What is too little carbs?


I was just wondering how many carbs i need, i weigh 108 pounds iam 5'3" and iam 14 years old. How many carbs do u guys eat? and how many do u think i would need.



for what?

Enough to prevent ketones.

My answer wasn't very clear so let me try again. I think one needs a certain amount of carbohydrates each day so one doesn't produce ketones. Even if someone eats no carbohydrates they still require insulin and an excessively low carb diet can make one prone to ketones.

I believe that C would be a good one to answer this, or at least give you a ballpark answer - she's a dietician. :)

This would depend on your insulin regimen and dosing schedule.  You should have carbs at each meal and they should be of the complex type (think dairy, fruits, whole grains) to prevent rapid highs and lows.  

My physiology teacher said a person needs at least 50g per day, to prevent protein loss and have enough for optimum brain function.  

The number is actually 130g of carb every day. For some that seems like a lot, so we say no less than 100g. If you aim for 45-60g of carb at each meal, you'll easily meet that. If you include snacks, you're well past the minimum, which keeps you safe from ketones.

Do whatever works.  It's definitely better to have a slight high than a low.

I was diagnosed at age 4 and believe it or not for the first few years I took just one shot in the morning of the old version of Humulin N insulin.  After I got a little older I used an N type insulin with short acting for about 20 years and undertand why a lot of endos don't like it... it can create kind of a roller coaster effect with blood sugars.  But I survived and have no complications after 35 years with diabetes (a lot of that is because I've used a pump the last decade).  If your current insulin regimen is working for your daughter, that's all that matters.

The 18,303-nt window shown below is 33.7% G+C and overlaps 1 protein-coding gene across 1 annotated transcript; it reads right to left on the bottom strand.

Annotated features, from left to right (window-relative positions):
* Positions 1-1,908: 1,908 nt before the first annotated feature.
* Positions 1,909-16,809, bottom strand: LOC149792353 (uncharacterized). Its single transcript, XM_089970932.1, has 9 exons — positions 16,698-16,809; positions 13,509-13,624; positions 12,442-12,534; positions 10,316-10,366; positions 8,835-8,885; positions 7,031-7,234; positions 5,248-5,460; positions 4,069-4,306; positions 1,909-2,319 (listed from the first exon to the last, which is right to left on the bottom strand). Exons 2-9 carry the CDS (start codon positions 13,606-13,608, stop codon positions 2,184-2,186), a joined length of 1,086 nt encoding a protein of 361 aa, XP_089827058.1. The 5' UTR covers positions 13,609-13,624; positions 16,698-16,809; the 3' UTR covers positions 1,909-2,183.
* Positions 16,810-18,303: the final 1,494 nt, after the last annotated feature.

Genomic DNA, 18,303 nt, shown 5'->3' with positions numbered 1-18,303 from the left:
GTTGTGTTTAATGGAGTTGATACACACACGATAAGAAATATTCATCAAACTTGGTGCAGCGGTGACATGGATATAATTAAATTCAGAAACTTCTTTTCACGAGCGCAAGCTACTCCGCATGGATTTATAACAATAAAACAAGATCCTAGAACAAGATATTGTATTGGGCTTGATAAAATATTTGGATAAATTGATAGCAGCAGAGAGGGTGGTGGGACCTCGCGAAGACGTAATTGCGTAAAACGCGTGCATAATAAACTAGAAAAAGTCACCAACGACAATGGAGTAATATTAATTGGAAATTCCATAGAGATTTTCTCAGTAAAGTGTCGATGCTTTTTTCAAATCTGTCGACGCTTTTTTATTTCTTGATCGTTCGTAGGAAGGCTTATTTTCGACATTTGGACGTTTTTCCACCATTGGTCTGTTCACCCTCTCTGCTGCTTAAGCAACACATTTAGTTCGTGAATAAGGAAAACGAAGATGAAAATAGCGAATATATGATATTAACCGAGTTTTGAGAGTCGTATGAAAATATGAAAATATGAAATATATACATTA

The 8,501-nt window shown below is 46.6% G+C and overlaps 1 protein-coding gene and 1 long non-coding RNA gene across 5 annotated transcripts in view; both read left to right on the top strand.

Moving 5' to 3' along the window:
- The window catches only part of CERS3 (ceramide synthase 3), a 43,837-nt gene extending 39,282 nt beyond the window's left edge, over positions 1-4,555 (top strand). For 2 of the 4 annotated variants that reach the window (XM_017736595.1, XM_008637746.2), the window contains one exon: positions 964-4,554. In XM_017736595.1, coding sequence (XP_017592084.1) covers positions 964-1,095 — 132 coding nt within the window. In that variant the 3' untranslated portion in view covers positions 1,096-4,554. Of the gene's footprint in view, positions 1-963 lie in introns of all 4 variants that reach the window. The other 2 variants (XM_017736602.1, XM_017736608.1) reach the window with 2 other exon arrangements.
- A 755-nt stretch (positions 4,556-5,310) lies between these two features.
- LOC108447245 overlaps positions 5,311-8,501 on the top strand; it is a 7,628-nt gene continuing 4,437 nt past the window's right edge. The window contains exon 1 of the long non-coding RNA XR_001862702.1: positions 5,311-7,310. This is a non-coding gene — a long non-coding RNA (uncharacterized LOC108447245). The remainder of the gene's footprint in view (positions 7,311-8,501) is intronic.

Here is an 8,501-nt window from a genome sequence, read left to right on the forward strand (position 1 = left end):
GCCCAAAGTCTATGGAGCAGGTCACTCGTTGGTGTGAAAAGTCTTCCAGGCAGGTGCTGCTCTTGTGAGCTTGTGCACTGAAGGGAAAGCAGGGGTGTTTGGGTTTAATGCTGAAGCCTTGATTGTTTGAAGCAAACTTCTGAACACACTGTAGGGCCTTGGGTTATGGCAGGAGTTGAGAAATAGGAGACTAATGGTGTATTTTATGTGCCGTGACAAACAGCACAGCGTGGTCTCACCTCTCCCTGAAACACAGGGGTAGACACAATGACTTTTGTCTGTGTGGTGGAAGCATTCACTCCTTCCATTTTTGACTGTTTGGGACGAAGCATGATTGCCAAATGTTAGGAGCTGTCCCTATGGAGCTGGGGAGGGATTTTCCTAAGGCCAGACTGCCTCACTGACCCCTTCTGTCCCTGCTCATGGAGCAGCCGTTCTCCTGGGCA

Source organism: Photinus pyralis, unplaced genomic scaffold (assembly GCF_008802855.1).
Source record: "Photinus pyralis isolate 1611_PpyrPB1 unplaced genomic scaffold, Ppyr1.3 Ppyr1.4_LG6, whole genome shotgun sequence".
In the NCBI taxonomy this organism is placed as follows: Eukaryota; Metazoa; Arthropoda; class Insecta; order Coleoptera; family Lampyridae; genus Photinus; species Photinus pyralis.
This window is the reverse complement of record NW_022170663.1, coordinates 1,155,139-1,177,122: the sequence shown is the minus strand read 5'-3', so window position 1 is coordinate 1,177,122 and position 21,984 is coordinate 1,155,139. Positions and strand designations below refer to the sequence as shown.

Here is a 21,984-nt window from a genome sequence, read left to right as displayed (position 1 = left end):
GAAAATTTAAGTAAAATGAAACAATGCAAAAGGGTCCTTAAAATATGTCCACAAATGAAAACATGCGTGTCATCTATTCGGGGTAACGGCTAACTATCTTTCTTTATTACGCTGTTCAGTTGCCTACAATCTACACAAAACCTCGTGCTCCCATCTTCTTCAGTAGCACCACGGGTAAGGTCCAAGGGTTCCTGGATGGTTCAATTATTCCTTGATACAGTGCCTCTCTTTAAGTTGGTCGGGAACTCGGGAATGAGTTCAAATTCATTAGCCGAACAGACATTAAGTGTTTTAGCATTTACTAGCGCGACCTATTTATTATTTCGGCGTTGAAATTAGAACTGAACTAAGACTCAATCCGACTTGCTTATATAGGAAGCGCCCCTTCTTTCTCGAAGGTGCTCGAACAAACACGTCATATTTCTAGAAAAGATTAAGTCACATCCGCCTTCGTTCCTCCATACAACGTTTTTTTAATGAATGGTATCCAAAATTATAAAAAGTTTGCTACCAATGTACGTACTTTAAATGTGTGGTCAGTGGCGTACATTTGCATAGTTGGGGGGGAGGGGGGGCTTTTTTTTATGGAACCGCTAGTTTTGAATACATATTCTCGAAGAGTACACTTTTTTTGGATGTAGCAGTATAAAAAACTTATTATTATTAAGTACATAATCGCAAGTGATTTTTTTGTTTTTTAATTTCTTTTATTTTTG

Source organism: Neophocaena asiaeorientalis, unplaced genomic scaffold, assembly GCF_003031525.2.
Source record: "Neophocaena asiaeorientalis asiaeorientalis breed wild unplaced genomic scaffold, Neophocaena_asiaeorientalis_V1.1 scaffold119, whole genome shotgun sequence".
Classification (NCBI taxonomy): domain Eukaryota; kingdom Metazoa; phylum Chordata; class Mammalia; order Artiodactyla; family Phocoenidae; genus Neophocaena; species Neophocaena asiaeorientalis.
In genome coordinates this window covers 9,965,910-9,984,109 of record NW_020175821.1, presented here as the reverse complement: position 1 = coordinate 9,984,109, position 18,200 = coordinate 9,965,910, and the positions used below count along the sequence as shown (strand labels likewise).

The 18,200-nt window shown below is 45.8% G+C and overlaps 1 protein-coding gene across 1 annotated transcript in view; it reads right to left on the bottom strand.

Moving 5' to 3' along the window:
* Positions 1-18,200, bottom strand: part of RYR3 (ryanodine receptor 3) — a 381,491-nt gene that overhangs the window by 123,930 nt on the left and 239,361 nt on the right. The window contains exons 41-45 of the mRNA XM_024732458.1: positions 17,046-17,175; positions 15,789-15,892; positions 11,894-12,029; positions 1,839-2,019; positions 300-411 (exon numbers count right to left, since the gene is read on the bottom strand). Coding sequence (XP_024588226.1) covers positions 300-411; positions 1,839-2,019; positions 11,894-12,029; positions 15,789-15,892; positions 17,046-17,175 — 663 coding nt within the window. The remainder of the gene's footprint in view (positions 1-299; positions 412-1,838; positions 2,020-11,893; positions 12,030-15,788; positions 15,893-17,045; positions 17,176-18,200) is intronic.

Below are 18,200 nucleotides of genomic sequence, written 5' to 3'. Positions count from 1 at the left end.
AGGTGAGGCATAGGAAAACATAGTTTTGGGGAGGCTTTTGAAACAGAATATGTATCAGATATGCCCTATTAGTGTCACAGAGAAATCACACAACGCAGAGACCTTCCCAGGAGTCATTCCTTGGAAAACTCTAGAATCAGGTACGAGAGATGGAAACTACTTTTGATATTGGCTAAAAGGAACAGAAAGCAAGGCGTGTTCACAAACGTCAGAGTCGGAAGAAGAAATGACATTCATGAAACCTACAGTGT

Have you tried splitting the Lantus dose, taking part in morning and part in evening?  That's pretty common.  Also ask your doctor about some of the recent clinical studies that show Lantus and short acting insulins are still effective when mixed and given in one injection.    

My son was on this regimen from 2.5-3 years old when he started pumping (but with Novolog and Levemir).  I hated the rigidity of it, and we had food struggles galore.  He gained a lot of weight because we didn't want to underestimate what he wanted to eat and leave him hungry, so he often wound up eating less-than-healthy food to make up the missing carbs.  I felt so much better about diabetes in general when we got him off the NPH.

Having said that, we achieved great control and had consistently excellent BGs and a1cs on it, so I don't think it did him any harm, diabetes wise.  If you cannot get anyone to handle lunch-time insulin, then this is likely your best option.  Good luck!

Thanks cacuckinct.  We don't seem to struggle with food so much, but we have troubles with after lunch highs.  Her pre supper numbers are more often higher than target, but if I increase the NPH then we run into more lunch lows as it peaks too early some days.  Do you recall if you found this as well? And how did you work around this issue?

Jen--Because it is so hard to play with the insulin, we wound up playing with the carbs!  Does she get a morning snack?  If she does can you change the timing of it or give her more carbs, then raise that morning NPH dosage?  If she doesn't, can you add a snack then raise the NPH?  Trying to time that peak can be frustrating!

I am definately finding the same thing! I keep dropping the lunch carbs and less carbs for afternoon snack in order to get better numbers. I will keep playing around with things until I get it figured out.